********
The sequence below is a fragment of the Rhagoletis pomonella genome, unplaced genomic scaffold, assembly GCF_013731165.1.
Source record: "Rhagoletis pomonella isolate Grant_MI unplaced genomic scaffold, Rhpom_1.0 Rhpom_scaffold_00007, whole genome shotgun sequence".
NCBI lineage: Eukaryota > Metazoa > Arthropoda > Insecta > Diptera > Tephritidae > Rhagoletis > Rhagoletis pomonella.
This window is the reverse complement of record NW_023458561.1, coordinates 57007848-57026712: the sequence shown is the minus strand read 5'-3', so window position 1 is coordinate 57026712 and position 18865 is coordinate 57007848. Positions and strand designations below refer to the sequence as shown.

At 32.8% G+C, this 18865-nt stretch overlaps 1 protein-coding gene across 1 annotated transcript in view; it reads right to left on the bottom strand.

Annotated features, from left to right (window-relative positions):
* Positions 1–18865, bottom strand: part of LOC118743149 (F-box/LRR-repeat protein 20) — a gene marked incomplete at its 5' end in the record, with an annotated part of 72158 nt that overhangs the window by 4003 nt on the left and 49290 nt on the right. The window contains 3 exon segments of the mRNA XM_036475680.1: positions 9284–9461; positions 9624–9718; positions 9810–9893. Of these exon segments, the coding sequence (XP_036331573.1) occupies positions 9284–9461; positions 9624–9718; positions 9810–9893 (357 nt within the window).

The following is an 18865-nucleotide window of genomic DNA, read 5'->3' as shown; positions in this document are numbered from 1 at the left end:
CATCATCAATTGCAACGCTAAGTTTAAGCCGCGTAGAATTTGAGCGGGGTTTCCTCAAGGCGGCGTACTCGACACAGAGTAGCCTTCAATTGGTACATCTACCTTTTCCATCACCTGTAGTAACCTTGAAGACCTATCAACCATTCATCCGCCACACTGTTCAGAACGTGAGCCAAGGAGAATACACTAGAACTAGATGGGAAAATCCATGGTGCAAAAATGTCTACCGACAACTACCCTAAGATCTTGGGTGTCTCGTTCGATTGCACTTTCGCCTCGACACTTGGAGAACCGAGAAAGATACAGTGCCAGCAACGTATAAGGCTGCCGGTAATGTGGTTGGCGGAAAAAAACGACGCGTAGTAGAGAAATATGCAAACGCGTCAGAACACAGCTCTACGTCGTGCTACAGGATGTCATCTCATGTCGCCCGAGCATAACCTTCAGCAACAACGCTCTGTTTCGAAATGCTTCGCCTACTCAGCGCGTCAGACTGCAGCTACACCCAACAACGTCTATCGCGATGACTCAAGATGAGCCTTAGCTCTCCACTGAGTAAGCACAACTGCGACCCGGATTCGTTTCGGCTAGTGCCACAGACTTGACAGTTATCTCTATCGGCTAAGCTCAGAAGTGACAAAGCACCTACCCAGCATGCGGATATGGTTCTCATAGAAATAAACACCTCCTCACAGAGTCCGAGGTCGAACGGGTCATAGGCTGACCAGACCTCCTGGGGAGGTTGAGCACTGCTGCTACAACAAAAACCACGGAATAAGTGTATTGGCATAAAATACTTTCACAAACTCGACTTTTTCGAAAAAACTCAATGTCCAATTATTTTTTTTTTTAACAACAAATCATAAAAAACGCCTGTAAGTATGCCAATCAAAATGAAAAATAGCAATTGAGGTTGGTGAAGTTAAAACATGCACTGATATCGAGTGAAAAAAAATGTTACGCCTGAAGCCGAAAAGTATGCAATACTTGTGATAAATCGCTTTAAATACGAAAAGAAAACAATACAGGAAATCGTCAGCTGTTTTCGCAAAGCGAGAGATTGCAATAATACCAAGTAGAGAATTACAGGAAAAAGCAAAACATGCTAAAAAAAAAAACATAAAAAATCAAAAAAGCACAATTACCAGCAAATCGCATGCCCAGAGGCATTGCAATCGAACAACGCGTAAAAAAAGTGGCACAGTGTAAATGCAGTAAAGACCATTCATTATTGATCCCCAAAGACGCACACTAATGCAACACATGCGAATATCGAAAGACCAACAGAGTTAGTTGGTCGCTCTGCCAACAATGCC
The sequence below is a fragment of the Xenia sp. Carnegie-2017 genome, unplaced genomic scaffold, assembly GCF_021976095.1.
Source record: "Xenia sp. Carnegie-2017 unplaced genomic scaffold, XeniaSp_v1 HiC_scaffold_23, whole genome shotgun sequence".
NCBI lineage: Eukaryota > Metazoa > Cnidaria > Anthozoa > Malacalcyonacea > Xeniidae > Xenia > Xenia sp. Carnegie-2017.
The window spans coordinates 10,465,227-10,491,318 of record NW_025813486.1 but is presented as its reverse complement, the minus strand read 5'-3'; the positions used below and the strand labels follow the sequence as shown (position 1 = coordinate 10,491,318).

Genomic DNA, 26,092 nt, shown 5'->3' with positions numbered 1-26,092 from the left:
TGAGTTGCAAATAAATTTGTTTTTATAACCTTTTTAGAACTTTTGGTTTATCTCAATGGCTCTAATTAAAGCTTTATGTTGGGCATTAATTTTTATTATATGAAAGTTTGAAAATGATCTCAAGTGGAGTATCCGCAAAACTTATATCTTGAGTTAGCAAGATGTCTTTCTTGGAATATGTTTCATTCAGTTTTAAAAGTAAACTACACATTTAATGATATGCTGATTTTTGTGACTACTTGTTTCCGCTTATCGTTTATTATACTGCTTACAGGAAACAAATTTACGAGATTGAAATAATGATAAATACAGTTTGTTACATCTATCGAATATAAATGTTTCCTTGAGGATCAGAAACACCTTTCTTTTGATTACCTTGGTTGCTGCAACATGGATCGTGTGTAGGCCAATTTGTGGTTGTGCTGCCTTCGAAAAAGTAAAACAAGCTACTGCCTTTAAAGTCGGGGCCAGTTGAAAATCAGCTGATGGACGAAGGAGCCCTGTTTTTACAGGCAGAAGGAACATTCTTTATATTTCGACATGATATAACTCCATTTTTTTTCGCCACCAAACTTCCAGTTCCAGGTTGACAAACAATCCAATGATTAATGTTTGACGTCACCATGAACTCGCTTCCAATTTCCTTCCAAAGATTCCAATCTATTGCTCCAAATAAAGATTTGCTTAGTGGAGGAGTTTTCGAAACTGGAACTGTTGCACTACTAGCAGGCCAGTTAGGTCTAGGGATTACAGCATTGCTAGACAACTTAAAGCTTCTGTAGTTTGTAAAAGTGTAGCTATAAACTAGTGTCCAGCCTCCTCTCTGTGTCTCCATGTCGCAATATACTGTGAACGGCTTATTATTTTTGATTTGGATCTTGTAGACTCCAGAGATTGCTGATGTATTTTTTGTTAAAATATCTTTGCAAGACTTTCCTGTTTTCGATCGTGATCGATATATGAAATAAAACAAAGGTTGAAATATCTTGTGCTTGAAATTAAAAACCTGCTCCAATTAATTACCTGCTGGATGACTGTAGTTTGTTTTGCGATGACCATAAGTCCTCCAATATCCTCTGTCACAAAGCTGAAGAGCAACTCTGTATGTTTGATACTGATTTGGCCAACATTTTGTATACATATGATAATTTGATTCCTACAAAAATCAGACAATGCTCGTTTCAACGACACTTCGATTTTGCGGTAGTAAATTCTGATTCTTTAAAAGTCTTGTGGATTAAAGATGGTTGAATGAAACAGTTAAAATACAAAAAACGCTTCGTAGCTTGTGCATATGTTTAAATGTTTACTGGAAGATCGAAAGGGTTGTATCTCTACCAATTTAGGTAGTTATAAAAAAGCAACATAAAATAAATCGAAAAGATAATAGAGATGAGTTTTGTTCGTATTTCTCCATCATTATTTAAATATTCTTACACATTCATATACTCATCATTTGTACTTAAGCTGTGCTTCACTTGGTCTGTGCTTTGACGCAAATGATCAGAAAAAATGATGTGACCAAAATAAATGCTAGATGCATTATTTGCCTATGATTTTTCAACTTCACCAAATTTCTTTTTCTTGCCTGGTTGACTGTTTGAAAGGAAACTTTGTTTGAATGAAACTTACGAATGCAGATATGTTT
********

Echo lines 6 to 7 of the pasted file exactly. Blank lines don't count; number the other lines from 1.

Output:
Annotated features, from left to right (window-relative positions):
* Positions 1–18865, bottom strand: part of LOC118743149 (F-box/LRR-repeat protein 20) — a gene marked incomplete at its 5' end in the record, with an annotated part of 72158 nt that overhangs the window by 4003 nt on the left and 49290 nt on the right. The window contains 3 exon segments of the mRNA XM_036475680.1: positions 9284–9461; positions 9624–9718; positions 9810–9893. Of these exon segments, the coding sequence (XP_036331573.1) occupies positions 9284–9461; positions 9624–9718; positions 9810–9893 (357 nt within the window).